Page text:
Part of the problem is the ubiquity of the headphone jack these days. Yes, your DAC probably has a headphone output. Your preamp may also have one, and/or your integrated amp – if that’s what you run. We’ll call these ‘integrated outputs’. We hear them drive headphones to rather loud levels, but – crucially – this is not to be confused with driving them to their full potential.

    This is the hardware I invariably hear about when speaker enthusiasts unsuccessfully venture into headphone territory. And these options simply don’t cut it when it comes to realising the full potential of high-end headphones from Audeze, Sennheiser, AKG, HiFiMAN, Focal, etc. While I have no qualms about running the ubiquitous $79 Grado SR60 from an integrated solution, the $3,999 Audeze LCD-4 is quite a different story. For the high-end Californian cans – and others like them – we need proper amplification.

    Whilst a seemingly endless amount of choices exist in the headphone amplification world, the one I find myself recommending most universally these days is the RNHP Precision Headphone Amplifier ($499 USD) from Rupert Neve Designs. It simply beats all comers at what I’ll call bandwidth. I mean that not in the technical sense but universal appeal. As we will see, the RNHP covers a very broad range of use cases. True, we can probably find a scenario where the listener is better served by a gruntier amp, or a silky tube design, or some very specific and complementary voicing. But as an all-rounder, the RNHP reigns supreme. Let’s dive into the specifics.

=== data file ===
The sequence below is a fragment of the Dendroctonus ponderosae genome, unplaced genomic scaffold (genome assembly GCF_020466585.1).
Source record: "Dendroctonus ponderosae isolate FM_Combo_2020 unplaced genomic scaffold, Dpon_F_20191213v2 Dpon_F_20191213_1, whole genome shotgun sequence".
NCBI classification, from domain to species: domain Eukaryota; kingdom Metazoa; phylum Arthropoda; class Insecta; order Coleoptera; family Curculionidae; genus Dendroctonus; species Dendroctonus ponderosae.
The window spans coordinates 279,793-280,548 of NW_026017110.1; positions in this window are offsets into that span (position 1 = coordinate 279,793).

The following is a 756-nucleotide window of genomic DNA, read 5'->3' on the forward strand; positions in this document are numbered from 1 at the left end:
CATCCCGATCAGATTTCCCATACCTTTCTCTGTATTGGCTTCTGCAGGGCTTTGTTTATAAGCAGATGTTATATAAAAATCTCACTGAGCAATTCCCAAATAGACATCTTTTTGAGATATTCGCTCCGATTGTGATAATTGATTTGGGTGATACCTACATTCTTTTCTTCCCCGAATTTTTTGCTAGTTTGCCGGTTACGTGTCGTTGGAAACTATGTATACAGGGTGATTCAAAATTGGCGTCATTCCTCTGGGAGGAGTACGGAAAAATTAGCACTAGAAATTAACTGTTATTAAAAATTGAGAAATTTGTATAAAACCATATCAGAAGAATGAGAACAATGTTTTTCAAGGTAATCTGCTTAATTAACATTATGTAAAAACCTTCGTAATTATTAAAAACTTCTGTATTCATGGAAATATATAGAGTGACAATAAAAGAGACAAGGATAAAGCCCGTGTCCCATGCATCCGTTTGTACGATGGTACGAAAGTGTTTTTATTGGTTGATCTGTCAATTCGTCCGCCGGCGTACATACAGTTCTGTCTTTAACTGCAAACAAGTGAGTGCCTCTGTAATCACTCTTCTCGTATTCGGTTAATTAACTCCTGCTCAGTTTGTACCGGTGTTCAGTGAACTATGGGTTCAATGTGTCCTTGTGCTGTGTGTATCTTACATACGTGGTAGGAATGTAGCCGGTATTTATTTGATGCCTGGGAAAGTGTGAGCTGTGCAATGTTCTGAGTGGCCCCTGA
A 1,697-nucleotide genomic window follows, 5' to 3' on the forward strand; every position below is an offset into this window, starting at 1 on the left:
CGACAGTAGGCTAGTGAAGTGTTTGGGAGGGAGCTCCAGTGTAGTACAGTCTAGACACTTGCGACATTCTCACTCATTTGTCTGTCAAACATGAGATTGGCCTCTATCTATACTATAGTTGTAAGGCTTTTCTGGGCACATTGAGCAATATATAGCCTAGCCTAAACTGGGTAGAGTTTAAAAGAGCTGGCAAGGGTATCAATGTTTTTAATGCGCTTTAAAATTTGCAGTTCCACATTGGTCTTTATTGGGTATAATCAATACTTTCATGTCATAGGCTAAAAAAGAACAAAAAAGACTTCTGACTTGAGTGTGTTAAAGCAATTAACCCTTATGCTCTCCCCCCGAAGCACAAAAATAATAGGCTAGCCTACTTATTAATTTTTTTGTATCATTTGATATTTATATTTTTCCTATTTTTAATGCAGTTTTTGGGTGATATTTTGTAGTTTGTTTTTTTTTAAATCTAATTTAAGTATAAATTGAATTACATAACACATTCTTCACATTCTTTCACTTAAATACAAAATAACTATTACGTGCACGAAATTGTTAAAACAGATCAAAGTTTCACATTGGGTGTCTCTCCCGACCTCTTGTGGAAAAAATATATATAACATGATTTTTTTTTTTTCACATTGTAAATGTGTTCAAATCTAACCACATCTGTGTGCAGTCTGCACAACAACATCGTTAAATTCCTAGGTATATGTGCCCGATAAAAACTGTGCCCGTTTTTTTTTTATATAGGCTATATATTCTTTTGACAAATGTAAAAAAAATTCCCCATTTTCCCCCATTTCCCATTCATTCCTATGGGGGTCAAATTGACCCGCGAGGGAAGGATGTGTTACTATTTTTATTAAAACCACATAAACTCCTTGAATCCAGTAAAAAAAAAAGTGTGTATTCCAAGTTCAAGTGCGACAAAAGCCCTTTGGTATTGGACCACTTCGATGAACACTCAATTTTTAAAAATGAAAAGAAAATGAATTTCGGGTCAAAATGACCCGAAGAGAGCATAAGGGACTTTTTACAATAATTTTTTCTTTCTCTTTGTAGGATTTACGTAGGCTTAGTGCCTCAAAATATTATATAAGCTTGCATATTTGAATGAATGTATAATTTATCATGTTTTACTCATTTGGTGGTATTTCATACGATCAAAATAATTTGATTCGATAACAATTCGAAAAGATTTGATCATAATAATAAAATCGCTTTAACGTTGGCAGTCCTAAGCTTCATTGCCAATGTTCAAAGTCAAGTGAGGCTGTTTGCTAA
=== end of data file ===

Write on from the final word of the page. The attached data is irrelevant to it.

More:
I suspect most folks browsing audio forums will be at least generally familiar with the name Rupert Neve. If not, the Neve Design website provides a fascinating overview. While there are many notable figures on both the audiophile and pro audio sides of the aisle, I can’t think of many others with over six decades of design experience under their belts.